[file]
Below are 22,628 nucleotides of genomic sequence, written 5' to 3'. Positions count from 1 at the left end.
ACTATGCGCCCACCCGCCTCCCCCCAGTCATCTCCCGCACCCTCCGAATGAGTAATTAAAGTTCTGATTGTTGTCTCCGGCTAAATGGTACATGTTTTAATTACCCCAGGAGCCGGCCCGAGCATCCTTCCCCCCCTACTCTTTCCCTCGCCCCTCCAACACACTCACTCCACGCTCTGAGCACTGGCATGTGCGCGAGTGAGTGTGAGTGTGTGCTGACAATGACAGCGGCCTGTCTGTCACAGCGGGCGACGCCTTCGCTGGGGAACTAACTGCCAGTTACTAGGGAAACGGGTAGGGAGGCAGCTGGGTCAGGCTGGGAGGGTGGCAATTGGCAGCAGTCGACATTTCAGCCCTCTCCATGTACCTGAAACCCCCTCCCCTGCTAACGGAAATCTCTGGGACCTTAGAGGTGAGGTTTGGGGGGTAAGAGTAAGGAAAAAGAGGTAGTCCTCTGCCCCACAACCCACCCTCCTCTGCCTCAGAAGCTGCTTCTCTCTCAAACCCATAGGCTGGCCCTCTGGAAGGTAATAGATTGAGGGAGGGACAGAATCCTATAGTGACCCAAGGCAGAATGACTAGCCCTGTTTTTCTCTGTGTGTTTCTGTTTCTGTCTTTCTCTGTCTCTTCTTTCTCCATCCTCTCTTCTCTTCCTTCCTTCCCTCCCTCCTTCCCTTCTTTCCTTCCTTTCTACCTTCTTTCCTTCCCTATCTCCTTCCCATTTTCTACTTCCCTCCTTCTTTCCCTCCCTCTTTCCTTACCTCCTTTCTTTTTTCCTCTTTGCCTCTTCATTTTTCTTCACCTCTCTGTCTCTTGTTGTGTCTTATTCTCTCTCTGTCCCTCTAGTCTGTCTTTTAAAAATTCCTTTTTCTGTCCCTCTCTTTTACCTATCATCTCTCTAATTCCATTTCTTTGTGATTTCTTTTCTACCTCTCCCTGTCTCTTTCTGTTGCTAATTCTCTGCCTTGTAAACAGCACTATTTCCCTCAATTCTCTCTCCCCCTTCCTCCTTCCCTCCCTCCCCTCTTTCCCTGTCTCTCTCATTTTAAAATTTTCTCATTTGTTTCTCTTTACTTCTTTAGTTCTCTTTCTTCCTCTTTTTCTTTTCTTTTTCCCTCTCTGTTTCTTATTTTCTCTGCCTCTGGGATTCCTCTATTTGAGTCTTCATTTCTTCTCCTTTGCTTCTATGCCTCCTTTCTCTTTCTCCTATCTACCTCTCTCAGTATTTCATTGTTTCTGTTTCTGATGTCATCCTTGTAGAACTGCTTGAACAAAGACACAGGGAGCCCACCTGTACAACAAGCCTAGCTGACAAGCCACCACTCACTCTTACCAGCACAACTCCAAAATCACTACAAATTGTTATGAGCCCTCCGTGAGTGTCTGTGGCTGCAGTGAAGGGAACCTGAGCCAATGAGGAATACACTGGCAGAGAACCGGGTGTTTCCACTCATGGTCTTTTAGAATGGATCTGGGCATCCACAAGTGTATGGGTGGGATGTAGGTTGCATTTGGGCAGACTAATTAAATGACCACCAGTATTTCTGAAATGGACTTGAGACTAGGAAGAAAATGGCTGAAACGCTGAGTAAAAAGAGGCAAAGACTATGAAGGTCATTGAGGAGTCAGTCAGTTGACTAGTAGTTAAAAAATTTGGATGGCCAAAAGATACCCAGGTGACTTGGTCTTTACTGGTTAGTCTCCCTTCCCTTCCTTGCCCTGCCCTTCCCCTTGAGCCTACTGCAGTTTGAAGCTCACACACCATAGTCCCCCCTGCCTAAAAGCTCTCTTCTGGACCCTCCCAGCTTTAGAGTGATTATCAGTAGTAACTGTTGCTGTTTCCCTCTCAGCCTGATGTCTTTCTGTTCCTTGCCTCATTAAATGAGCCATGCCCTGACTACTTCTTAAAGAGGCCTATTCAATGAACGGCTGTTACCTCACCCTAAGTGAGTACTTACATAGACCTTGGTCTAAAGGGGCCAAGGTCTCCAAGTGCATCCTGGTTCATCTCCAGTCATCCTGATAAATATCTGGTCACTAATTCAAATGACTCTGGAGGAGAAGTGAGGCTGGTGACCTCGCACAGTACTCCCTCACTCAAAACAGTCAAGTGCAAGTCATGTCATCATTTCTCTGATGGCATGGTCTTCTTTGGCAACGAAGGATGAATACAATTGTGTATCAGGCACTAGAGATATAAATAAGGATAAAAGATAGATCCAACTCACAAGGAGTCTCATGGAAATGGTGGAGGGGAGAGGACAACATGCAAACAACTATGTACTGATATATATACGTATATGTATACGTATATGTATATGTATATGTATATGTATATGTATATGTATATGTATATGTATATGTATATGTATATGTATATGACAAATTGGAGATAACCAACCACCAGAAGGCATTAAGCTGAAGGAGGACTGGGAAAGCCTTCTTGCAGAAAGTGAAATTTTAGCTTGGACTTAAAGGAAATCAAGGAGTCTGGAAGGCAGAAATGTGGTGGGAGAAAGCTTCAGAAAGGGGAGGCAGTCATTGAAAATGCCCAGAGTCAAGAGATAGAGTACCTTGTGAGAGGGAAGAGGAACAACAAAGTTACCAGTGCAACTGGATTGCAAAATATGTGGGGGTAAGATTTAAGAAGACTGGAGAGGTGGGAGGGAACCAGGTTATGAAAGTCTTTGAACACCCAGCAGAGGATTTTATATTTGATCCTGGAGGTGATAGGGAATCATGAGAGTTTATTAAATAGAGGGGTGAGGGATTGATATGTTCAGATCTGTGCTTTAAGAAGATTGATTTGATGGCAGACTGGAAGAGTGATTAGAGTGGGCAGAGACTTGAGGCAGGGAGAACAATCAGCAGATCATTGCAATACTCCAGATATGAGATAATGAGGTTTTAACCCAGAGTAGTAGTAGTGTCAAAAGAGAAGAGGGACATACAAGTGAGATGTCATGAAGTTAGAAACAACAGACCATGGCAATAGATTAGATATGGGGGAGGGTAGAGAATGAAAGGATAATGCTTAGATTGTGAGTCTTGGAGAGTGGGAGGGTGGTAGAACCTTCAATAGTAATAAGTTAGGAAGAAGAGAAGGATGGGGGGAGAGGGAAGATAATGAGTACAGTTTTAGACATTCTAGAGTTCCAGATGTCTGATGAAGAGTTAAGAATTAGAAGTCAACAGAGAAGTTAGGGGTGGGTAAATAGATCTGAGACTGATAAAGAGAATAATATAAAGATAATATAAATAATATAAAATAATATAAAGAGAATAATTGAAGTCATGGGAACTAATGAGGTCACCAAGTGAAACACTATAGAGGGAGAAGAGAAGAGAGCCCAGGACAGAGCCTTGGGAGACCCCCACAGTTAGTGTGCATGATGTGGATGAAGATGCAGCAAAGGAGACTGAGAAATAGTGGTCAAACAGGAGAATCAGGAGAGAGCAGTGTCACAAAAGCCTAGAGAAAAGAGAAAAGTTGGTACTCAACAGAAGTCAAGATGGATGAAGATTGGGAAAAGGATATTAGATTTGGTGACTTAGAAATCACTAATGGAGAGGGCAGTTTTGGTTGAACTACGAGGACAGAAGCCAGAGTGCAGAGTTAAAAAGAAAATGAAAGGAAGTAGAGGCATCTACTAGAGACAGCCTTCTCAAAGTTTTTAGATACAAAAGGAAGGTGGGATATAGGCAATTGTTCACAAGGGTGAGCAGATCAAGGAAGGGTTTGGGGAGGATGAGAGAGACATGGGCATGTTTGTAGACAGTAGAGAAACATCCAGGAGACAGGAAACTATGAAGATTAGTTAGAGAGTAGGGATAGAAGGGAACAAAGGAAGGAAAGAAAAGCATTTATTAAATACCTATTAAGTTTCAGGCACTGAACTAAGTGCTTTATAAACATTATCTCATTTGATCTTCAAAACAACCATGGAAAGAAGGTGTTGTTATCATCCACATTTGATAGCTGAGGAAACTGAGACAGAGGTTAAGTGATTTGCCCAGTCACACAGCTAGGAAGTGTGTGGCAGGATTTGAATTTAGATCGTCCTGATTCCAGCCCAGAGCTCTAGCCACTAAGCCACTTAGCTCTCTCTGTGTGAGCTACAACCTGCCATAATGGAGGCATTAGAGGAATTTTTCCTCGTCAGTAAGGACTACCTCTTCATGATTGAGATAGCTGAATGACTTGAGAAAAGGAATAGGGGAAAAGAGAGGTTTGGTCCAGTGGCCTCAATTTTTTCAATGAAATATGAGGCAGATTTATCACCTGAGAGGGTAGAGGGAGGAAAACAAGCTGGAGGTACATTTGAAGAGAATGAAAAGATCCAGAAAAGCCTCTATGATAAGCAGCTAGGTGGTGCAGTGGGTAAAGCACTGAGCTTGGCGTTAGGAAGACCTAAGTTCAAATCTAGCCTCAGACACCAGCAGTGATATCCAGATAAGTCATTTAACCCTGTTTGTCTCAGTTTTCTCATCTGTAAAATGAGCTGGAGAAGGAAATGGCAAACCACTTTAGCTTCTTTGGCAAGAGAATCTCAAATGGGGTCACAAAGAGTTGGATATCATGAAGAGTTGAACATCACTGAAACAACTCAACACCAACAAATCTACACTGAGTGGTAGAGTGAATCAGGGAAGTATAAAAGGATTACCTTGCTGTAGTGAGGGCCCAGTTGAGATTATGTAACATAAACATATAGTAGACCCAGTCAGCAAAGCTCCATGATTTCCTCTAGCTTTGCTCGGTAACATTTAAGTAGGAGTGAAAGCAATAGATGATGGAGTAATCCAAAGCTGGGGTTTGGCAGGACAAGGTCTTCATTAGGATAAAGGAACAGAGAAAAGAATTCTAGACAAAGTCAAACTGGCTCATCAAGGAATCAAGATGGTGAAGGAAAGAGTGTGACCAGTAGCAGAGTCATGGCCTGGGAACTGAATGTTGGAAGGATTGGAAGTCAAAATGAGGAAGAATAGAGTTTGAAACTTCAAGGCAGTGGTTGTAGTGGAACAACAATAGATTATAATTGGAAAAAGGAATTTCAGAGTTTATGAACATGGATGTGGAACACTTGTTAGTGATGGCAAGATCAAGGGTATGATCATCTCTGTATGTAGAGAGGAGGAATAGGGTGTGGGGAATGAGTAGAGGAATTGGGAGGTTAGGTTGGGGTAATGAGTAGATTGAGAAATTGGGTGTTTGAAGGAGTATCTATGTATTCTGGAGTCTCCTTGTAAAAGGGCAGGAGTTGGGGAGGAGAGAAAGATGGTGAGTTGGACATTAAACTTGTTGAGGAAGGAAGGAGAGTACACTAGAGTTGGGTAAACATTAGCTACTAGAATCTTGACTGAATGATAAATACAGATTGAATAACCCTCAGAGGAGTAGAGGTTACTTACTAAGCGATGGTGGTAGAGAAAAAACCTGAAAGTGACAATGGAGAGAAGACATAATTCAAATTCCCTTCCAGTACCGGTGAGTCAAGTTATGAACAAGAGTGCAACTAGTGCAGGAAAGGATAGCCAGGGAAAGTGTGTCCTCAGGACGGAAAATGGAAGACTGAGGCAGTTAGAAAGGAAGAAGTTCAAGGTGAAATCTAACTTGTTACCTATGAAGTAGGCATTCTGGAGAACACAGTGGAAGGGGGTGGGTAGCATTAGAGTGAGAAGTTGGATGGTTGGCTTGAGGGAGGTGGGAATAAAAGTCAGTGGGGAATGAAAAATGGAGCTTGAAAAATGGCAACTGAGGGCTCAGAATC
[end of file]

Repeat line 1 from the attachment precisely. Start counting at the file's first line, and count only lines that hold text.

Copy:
Below are 22,628 nucleotides of genomic sequence, written 5' to 3'. Positions count from 1 at the left end.